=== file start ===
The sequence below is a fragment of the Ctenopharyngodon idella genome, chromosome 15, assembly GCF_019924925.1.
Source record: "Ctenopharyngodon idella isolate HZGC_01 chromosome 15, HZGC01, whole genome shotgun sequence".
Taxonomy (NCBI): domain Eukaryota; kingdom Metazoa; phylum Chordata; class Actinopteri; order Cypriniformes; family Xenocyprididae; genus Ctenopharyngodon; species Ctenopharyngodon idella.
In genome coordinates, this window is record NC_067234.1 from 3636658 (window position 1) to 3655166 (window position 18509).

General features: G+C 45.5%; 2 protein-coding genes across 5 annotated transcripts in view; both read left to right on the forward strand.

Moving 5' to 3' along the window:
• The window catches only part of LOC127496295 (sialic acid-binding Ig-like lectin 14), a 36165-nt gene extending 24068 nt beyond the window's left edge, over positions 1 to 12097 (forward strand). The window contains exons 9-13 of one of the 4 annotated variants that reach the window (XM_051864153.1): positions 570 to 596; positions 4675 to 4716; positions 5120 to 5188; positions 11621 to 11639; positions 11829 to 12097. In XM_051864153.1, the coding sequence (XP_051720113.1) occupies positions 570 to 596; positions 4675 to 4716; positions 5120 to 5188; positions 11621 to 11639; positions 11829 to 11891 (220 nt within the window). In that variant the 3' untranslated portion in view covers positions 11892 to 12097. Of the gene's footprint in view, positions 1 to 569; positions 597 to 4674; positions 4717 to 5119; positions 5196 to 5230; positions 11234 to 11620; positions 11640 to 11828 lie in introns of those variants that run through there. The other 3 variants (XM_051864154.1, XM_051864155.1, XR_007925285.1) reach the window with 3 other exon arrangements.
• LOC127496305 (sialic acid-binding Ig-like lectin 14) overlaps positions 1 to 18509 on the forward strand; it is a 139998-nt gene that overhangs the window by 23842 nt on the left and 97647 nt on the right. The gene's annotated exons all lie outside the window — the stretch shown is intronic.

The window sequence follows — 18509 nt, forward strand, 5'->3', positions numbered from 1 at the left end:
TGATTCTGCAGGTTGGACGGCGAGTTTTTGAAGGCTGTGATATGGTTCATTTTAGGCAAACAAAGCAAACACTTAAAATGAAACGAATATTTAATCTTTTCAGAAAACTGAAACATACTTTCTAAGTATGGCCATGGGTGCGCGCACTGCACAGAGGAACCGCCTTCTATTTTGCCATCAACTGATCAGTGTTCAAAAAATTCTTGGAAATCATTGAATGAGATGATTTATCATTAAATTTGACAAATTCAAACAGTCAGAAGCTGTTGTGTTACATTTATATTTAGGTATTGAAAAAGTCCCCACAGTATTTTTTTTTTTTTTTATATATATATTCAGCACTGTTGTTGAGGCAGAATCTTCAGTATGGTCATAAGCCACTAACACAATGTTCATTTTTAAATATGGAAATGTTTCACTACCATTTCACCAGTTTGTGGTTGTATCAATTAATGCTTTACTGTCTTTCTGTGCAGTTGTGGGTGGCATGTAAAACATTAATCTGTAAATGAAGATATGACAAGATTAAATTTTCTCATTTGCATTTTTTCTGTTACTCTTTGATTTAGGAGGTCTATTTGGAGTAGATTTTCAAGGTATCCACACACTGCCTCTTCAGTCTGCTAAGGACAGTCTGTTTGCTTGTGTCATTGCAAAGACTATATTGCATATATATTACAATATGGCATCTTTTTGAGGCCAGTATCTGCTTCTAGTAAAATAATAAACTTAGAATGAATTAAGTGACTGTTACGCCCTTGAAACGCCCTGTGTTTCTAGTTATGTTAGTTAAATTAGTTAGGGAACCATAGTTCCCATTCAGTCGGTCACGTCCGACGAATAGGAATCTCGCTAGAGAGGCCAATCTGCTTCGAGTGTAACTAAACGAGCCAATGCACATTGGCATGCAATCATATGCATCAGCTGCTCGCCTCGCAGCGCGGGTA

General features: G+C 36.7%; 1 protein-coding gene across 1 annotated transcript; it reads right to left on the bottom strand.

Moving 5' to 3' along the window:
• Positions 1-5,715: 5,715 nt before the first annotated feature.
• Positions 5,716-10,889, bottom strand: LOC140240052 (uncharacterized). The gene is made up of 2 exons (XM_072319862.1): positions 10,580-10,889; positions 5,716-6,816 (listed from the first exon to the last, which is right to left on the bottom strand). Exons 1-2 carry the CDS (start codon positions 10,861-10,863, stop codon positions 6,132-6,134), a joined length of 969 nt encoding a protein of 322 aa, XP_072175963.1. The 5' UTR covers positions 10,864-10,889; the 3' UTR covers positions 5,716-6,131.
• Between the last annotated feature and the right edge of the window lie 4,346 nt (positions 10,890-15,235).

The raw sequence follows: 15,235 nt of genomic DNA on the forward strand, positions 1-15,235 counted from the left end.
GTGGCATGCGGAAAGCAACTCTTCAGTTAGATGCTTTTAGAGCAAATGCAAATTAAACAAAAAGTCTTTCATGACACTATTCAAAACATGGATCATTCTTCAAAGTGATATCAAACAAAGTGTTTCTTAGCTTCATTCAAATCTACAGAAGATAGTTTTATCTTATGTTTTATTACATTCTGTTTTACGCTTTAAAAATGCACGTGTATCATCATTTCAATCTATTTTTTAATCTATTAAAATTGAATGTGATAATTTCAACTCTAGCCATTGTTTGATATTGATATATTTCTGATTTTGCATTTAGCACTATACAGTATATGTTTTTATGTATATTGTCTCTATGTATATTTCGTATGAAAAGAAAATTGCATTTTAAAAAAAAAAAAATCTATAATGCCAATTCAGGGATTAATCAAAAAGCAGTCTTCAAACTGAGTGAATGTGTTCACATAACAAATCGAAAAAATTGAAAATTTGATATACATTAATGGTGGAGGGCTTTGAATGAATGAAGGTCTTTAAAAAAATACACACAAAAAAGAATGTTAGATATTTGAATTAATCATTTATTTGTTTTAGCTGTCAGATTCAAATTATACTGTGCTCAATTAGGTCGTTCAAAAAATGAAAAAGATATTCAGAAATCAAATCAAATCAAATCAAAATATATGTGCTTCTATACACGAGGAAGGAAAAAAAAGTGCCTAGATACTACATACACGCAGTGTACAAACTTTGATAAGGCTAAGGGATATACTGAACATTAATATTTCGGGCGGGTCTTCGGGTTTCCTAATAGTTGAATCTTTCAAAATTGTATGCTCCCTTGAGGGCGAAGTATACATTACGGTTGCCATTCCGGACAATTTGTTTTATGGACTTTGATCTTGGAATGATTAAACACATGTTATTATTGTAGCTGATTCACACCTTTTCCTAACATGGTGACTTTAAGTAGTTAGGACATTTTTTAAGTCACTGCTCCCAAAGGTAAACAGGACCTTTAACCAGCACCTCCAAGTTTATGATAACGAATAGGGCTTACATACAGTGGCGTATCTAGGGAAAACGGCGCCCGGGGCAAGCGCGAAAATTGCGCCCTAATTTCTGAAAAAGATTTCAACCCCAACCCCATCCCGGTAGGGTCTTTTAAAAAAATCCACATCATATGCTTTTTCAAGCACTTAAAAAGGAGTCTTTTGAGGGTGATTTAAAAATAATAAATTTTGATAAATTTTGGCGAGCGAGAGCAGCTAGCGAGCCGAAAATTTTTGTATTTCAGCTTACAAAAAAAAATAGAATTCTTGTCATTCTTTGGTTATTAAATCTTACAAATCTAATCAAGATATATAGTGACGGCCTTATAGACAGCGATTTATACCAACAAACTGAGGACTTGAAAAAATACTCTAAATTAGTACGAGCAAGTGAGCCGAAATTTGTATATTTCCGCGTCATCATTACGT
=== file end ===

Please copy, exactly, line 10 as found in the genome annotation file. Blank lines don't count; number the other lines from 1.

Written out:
TGATTCTGCAGGTTGGACGGCGAGTTTTTGAAGGCTGTGATATGGTTCATTTTAGGCAAACAAAGCAAACACTTAAAATGAAACGAATATTTAATCTTTTCAGAAAACTGAAACATACTTTCTAAGTATGGCCATGGGTGCGCGCACTGCACAGAGGAACCGCCTTCTATTTTGCCATCAACTGATCAGTGTTCAAAAAATTCTTGGAAATCATTGAATGAGATGATTTATCATTAAATTTGACAAATTCAAACAGTCAGAAGCTGTTGTGTTACATTTATATTTAGGTATTGAAAAAGTCCCCACAGTATTTTTTTTTTTTTTTATATATATATTCAGCACTGTTGTTGAGGCAGAATCTTCAGTATGGTCATAAGCCACTAACACAATGTTCATTTTTAAATATGGAAATGTTTCACTACCATTTCACCAGTTTGTGGTTGTATCAATTAATGCTTTACTGTCTTTCTGTGCAGTTGTGGGTGGCATGTAAAACATTAATCTGTAAATGAAGATATGACAAGATTAAATTTTCTCATTTGCATTTTTTCTGTTACTCTTTGATTTAGGAGGTCTATTTGGAGTAGATTTTCAAGGTATCCACACACTGCCTCTTCAGTCTGCTAAGGACAGTCTGTTTGCTTGTGTCATTGCAAAGACTATATTGCATATATATTACAATATGGCATCTTTTTGAGGCCAGTATCTGCTTCTAGTAAAATAATAAACTTAGAATGAATTAAGTGACTGTTACGCCCTTGAAACGCCCTGTGTTTCTAGTTATGTTAGTTAAATTAGTTAGGGAACCATAGTTCCCATTCAGTCGGTCACGTCCGACGAATAGGAATCTCGCTAGAGAGGCCAATCTGCTTCGAGTGTAACTAAACGAGCCAATGCACATTGGCATGCAATCATATGCATCAGCTGCTCGCCTCGCAGCGCGGGTA